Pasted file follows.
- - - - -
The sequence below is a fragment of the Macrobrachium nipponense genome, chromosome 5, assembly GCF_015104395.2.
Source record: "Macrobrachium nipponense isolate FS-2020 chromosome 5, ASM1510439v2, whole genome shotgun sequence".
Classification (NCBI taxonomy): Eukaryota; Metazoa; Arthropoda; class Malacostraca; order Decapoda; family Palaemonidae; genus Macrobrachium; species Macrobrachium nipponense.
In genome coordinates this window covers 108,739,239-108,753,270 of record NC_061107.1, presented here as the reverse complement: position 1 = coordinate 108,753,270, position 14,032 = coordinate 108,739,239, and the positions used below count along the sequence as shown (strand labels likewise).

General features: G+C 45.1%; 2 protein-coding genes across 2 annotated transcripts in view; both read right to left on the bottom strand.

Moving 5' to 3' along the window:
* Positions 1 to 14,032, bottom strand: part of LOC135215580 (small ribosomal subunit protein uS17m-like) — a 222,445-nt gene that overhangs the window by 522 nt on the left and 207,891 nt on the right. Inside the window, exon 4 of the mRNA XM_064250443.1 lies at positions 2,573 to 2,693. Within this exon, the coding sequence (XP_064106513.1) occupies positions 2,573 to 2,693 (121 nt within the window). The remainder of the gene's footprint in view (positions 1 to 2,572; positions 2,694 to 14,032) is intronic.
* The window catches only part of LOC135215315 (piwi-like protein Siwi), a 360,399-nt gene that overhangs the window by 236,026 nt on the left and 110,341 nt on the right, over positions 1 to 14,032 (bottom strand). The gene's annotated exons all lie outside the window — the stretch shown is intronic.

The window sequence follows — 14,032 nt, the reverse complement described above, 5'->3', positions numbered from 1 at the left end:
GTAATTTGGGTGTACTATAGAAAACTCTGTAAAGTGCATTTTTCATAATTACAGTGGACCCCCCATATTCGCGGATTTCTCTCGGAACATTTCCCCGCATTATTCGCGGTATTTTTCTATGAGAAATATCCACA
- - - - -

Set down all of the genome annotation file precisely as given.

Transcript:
The sequence below is a fragment of the Macrobrachium nipponense genome, chromosome 5, assembly GCF_015104395.2.
Source record: "Macrobrachium nipponense isolate FS-2020 chromosome 5, ASM1510439v2, whole genome shotgun sequence".
Classification (NCBI taxonomy): Eukaryota; Metazoa; Arthropoda; class Malacostraca; order Decapoda; family Palaemonidae; genus Macrobrachium; species Macrobrachium nipponense.
In genome coordinates this window covers 108,739,239-108,753,270 of record NC_061107.1, presented here as the reverse complement: position 1 = coordinate 108,753,270, position 14,032 = coordinate 108,739,239, and the positions used below count along the sequence as shown (strand labels likewise).

General features: G+C 45.1%; 2 protein-coding genes across 2 annotated transcripts in view; both read right to left on the bottom strand.

Moving 5' to 3' along the window:
* Positions 1 to 14,032, bottom strand: part of LOC135215580 (small ribosomal subunit protein uS17m-like) — a 222,445-nt gene that overhangs the window by 522 nt on the left and 207,891 nt on the right. Inside the window, exon 4 of the mRNA XM_064250443.1 lies at positions 2,573 to 2,693. Within this exon, the coding sequence (XP_064106513.1) occupies positions 2,573 to 2,693 (121 nt within the window). The remainder of the gene's footprint in view (positions 1 to 2,572; positions 2,694 to 14,032) is intronic.
* The window catches only part of LOC135215315 (piwi-like protein Siwi), a 360,399-nt gene that overhangs the window by 236,026 nt on the left and 110,341 nt on the right, over positions 1 to 14,032 (bottom strand). The gene's annotated exons all lie outside the window — the stretch shown is intronic.

The window sequence follows — 14,032 nt, the reverse complement described above, 5'->3', positions numbered from 1 at the left end:
GTAATTTGGGTGTACTATAGAAAACTCTGTAAAGTGCATTTTTCATAATTACAGTGGACCCCCCATATTCGCGGATTTCTCTCGGAACATTTCCCCGCATTATTCGCGGTATTTTTCTATGAGAAATATCCACA